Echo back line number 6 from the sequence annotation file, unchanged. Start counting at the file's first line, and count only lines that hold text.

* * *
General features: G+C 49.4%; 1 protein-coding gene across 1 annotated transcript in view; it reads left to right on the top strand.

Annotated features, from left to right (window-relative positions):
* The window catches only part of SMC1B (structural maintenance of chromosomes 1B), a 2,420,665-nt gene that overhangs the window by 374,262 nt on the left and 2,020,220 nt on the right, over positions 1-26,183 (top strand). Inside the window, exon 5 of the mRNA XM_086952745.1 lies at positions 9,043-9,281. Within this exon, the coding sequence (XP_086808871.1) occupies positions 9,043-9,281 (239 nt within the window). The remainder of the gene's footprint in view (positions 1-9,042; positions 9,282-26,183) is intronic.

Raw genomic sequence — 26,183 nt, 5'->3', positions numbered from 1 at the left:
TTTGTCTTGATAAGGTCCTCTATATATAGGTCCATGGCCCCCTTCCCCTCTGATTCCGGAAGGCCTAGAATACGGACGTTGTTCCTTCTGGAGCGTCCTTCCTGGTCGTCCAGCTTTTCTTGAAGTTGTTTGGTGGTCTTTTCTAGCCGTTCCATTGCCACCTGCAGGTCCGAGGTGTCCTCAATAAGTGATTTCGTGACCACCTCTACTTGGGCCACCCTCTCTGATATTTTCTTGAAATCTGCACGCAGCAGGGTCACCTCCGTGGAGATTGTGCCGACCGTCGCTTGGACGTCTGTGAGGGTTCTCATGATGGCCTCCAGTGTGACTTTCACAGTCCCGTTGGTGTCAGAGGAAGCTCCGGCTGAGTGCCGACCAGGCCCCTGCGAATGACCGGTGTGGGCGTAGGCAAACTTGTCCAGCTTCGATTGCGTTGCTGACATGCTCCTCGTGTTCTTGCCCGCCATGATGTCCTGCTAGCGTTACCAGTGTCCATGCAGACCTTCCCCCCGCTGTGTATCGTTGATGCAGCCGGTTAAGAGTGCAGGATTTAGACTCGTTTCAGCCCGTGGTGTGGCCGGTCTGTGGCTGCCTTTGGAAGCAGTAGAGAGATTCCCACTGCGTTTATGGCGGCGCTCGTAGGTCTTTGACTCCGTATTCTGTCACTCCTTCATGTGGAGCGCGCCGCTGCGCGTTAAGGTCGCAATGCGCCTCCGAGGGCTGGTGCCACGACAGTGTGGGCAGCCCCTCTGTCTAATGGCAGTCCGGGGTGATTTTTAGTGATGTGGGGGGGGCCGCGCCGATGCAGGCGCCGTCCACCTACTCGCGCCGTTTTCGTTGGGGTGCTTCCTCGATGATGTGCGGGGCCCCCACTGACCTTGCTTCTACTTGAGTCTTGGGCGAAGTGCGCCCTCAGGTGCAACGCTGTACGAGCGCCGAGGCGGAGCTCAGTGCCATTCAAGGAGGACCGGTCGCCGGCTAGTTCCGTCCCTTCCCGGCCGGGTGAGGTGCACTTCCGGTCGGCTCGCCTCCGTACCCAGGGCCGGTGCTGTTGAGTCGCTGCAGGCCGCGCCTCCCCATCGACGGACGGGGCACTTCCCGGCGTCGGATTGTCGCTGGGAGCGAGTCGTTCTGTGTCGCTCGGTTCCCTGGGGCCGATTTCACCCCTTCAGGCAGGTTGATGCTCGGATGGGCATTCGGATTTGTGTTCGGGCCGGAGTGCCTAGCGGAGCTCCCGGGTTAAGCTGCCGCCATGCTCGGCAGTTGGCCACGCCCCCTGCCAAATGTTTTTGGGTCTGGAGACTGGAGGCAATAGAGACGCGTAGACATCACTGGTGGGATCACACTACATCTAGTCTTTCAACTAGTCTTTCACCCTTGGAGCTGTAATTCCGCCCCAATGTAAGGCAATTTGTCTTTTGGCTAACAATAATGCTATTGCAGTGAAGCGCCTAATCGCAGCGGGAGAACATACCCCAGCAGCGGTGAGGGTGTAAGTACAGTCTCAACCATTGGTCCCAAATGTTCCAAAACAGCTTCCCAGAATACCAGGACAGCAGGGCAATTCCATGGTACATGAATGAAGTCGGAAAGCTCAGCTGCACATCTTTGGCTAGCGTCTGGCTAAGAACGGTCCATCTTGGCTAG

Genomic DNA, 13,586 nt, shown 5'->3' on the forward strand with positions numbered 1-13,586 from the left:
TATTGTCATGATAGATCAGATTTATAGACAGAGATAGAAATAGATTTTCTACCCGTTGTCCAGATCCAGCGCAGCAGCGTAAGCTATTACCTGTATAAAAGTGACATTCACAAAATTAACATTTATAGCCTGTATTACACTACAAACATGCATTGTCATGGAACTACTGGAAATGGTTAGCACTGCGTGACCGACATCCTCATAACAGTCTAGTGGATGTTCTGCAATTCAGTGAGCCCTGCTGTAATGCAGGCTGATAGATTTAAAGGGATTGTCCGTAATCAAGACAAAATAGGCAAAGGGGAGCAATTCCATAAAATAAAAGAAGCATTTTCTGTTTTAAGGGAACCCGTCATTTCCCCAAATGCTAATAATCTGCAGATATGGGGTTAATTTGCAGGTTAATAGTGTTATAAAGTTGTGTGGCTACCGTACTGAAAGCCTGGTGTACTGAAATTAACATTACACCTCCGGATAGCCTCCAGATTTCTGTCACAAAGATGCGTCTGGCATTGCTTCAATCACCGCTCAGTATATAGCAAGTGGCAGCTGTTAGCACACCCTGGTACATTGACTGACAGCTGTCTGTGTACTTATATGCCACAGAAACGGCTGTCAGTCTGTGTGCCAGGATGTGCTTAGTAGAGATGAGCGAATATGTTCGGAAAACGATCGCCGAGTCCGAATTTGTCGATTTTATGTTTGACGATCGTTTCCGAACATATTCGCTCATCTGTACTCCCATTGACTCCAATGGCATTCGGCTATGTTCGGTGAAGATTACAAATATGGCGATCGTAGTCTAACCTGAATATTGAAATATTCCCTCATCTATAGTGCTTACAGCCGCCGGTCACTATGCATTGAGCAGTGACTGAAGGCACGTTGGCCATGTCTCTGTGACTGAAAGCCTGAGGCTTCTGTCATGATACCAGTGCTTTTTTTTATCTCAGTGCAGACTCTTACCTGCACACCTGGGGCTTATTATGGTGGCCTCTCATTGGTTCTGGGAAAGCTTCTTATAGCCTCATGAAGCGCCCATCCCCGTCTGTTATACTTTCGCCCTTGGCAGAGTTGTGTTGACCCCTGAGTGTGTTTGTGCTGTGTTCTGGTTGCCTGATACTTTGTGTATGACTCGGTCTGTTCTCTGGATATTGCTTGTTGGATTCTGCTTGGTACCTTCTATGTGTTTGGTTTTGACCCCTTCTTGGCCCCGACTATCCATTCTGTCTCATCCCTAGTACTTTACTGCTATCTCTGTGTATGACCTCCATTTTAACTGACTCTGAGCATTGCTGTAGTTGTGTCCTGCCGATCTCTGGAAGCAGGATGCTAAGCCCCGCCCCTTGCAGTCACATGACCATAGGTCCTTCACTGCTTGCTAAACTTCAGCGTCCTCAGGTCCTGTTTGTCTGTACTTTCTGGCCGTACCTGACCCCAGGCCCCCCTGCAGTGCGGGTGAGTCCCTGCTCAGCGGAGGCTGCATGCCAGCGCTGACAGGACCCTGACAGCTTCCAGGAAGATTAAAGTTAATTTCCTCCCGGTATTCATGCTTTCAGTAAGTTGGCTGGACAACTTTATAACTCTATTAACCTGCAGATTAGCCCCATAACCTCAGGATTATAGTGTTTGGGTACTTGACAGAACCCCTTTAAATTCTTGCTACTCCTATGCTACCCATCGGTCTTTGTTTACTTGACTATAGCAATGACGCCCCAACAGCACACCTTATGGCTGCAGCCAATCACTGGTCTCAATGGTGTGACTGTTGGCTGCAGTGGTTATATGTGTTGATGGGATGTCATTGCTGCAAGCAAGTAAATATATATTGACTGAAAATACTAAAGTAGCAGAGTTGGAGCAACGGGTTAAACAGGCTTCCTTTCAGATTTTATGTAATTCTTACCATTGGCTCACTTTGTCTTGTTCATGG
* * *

Genomic DNA, 13,586 nt, shown 5'->3' on the forward strand with positions numbered 1-13,586 from the left: